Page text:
Social Networking, Language Learning & Intercultural Competence

“BookÁlvarez Valencia, J. A., & Fernández Benavides, A. (2019). Using social networking sites for language learning to develop intercultural competence in language education programs. Journal of International and Intercultural Communication, 12(1), 23-42. DOI: 10.1080/17513057.2018.1503318

Álvarez Valencia & Fernández Benavides examine the influence of Livemocha, a social networking site for language learning (SNSLL) on the intercultural competence of undergraduates learning English in Colombia. They define intercultural competence as “a capability that enables people from different cultural backgrounds to interact, bringing into their act of sign-making their societal, cultural, and individual knowledge about the world to make possible an effective negotiation of meanings” (pp. 25-26).

They found that:

Students decentered and opened themselves to examine their own cultural practices, their own meaning-making processes, and those of other learners of Livemocha” (p. 38)

So the answer was that it had a positive influence on both attitudes and knowledge. There were some issues with what this particular chat system permitted, but overall the results were successful.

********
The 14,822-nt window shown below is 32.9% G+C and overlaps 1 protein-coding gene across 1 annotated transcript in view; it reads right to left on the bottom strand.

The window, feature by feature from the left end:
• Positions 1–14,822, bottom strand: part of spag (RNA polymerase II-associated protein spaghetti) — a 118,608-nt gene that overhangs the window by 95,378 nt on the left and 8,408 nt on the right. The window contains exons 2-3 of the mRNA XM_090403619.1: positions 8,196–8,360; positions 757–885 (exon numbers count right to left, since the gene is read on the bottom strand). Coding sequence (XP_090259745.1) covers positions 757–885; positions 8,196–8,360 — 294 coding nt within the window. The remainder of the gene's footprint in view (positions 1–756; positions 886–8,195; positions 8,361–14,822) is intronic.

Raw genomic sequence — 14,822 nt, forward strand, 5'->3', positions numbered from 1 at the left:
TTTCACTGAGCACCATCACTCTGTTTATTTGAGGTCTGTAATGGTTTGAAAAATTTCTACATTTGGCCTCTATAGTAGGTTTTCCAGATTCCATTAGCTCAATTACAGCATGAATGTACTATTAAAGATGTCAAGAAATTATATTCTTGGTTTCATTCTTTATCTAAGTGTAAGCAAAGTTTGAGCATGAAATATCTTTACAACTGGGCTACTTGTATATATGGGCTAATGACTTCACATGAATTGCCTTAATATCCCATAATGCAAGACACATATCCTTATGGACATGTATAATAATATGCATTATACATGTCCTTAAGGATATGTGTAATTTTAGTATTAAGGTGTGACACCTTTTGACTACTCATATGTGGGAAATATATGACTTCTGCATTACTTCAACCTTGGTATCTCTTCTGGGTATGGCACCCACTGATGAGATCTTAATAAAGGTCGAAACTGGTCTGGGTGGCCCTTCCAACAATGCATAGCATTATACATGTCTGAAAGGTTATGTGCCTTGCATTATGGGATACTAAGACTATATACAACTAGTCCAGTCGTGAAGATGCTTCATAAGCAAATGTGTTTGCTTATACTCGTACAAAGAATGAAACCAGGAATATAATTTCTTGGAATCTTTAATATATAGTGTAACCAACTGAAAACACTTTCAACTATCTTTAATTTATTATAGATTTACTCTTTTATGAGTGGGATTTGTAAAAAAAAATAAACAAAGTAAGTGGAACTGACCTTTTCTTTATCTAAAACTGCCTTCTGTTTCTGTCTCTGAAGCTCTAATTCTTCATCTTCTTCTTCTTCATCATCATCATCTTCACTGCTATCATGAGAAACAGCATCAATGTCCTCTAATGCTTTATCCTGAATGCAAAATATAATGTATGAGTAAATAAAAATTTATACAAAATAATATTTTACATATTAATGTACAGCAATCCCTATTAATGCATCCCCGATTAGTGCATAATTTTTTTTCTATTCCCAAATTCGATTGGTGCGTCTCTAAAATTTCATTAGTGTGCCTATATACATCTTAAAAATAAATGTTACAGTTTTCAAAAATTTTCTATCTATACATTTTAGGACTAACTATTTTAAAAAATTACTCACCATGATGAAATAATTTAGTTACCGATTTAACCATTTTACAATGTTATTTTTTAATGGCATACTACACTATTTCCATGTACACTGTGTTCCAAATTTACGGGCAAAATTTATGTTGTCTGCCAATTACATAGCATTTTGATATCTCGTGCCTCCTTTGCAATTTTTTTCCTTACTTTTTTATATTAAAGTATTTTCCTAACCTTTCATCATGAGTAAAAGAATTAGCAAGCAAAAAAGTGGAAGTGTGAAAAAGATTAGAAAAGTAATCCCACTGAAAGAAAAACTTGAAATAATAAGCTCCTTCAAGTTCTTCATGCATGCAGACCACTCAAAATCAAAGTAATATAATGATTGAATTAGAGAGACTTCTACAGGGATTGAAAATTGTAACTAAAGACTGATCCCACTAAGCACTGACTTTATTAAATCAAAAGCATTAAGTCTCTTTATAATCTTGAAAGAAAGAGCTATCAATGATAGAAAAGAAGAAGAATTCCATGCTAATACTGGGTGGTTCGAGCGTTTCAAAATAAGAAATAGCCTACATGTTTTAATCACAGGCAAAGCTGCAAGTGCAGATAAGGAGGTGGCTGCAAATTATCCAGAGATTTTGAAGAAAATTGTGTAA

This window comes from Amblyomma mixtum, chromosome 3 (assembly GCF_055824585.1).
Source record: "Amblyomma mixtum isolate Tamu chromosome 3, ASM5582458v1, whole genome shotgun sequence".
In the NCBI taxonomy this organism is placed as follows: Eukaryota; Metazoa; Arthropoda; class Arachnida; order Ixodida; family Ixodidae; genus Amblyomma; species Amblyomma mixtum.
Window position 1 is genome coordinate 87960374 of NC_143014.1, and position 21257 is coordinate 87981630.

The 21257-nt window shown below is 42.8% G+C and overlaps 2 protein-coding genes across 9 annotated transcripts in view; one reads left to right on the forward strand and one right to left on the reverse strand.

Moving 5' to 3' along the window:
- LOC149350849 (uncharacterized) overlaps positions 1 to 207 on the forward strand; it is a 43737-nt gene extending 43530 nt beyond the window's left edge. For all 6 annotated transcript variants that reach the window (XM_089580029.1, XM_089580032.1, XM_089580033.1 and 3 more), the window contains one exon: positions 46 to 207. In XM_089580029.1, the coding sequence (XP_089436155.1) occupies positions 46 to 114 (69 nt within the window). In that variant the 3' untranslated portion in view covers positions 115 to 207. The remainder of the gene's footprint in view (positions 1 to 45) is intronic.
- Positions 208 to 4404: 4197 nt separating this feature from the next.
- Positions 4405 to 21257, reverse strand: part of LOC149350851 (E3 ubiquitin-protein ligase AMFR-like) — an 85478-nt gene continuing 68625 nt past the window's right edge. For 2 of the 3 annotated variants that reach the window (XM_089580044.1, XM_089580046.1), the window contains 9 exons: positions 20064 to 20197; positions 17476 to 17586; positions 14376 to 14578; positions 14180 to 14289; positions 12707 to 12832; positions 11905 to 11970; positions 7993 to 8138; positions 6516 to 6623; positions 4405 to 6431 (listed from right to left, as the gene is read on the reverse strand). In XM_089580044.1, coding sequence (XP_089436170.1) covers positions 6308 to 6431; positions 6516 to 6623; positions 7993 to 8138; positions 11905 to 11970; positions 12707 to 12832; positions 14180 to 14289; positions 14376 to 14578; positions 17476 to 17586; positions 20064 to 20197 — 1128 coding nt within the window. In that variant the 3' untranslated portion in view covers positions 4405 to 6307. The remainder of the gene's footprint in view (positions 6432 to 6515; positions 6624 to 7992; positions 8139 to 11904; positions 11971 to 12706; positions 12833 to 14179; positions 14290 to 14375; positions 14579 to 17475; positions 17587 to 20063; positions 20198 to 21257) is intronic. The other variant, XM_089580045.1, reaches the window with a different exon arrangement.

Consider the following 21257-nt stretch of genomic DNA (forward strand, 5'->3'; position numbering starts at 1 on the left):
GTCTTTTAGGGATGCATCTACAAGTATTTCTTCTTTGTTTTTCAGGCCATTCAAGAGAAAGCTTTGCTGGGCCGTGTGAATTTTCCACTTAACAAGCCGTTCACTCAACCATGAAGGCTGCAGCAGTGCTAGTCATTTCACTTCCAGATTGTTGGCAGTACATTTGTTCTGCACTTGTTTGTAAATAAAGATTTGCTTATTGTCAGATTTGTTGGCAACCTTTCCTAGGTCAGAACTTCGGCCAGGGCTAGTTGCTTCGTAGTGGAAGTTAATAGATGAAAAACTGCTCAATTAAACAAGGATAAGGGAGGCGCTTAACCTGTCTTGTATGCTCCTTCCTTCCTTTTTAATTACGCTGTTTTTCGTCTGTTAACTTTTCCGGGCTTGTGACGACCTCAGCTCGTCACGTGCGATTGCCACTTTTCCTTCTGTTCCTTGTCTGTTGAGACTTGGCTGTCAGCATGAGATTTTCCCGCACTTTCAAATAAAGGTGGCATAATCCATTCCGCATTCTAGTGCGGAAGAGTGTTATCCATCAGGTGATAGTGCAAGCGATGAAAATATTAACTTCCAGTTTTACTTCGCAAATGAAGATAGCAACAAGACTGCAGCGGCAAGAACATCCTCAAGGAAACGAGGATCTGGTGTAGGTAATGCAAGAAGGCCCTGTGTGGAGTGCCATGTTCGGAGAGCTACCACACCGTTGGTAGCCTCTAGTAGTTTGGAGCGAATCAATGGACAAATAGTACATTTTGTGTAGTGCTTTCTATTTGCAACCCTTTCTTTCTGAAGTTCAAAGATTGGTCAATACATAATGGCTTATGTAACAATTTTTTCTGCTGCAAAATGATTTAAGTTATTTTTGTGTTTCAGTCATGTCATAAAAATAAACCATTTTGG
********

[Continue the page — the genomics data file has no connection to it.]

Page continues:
Grant opportunity – Global connections

GRANT OPPORTUNITY

The State Department’s: Global Connections and Exchange Program just issued a Request for Grant Proposals (RFGP) that involves digital storytelling, social networking, and project-based learning. This is a competition for the Global Connections and Exchange Program, the Department’s “virtual exchange program,” meaning that most of the interaction between foreign and U.S. students takes place online.

The Youth Programs Division, Office of Citizen Exchanges of the Bureau of Educational and Cultural Affairs announces an open competition for two or three projects under the Global Connections and Exchange Program (GCE) in the following countries worldwide: Bolivia, Botswana, Ecuador, Ethiopia, Ghana, Mongolia, Namibia, Nepal, Nicaragua, Oman, Pakistan, Peru, the Philippines, Samoa, Tajikistan, Thailand, Venezuela, Vietnam, and the United States. Public and private non-profit organizations meeting the provisions described in Internal Revenue Code section 26 USC 501c(3) may submit proposals to facilitate online and face-to-face exchanges between overseas schools and/or community youth organizations and counterparts in the United States.

The Global Connections and Exchange Program utilizes technology to create a U.S. presence in areas where many citizens may have little opportunity to travel or participate in exchange programs. Through web chats and discussion boards, foreign teachers, students/youths and youth leaders participate in dialogues with U.S. peers about their lives, families and communities. In addition, theme- based curriculum projects will increase understanding of issues relevant to both U.S. and overseas participants and harness their energies to effect positive change in their communities.

For details, please take a look at their Request for Grant Proposals, under Global Connections and Exchange Program. Multiple other, potentially relevant programs are also listed in that call for proposals.